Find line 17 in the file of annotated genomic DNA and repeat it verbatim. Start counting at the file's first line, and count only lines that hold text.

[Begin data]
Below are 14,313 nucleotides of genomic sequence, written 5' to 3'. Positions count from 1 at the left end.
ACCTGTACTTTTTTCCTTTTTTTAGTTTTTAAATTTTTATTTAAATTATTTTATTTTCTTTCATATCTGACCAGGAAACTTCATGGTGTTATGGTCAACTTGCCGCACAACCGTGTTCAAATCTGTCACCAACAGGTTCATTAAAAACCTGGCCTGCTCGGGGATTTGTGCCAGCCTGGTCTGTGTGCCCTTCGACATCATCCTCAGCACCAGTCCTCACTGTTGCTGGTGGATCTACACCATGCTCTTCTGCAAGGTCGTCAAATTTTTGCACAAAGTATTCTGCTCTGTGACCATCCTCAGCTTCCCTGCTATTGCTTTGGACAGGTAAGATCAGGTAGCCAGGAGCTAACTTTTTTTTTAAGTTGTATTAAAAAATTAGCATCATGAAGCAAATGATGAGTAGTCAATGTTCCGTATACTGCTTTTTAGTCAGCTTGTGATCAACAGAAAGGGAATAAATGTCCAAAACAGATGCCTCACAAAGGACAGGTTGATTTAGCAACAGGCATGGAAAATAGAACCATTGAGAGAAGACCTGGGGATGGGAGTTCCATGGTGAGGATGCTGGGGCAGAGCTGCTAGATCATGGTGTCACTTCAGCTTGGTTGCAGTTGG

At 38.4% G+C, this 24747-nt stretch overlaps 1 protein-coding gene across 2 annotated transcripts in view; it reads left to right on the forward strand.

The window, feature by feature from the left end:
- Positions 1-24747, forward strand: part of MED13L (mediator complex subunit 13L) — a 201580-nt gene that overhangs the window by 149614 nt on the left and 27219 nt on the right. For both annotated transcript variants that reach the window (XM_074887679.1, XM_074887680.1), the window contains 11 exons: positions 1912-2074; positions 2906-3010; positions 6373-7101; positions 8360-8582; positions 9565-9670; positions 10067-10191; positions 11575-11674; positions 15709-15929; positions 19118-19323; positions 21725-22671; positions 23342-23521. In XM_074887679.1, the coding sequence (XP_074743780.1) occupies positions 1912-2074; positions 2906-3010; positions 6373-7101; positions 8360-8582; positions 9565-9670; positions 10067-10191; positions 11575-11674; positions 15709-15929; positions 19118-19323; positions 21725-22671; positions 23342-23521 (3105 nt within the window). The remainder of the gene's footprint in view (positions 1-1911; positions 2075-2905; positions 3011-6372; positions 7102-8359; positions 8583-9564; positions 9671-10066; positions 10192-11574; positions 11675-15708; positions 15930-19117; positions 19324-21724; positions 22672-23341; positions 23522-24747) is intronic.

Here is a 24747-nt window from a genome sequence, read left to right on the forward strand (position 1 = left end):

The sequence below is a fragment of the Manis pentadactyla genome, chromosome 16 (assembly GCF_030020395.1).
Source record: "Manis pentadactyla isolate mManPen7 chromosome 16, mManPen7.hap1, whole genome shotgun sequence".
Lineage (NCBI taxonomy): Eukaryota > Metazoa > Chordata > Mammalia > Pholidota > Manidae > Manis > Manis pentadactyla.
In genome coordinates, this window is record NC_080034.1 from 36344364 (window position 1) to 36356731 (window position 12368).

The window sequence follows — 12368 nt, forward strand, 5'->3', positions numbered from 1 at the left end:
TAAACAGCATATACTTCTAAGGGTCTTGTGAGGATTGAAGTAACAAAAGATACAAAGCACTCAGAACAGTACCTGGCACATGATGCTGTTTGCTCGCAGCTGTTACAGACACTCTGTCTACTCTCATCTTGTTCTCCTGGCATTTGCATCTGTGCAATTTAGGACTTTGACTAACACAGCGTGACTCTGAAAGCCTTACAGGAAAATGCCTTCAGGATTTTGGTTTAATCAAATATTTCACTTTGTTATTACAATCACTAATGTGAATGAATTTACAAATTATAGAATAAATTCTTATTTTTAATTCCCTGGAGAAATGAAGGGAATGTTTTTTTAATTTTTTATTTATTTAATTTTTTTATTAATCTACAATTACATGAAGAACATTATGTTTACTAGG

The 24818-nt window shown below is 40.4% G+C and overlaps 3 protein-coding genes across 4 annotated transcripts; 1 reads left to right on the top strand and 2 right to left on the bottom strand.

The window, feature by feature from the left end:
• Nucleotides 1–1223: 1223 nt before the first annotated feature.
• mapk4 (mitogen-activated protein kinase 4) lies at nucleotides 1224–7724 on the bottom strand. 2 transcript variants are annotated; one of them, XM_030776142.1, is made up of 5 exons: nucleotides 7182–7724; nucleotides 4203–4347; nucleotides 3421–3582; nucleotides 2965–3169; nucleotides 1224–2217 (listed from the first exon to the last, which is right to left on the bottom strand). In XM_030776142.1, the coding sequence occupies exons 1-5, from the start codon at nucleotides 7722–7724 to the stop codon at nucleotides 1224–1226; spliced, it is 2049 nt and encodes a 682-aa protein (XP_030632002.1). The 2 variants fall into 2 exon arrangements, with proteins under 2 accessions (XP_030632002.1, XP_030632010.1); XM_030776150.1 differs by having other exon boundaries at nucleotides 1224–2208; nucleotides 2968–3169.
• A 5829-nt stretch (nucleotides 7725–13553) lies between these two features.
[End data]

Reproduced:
• A 5829-nt stretch (nucleotides 7725–13553) lies between these two features.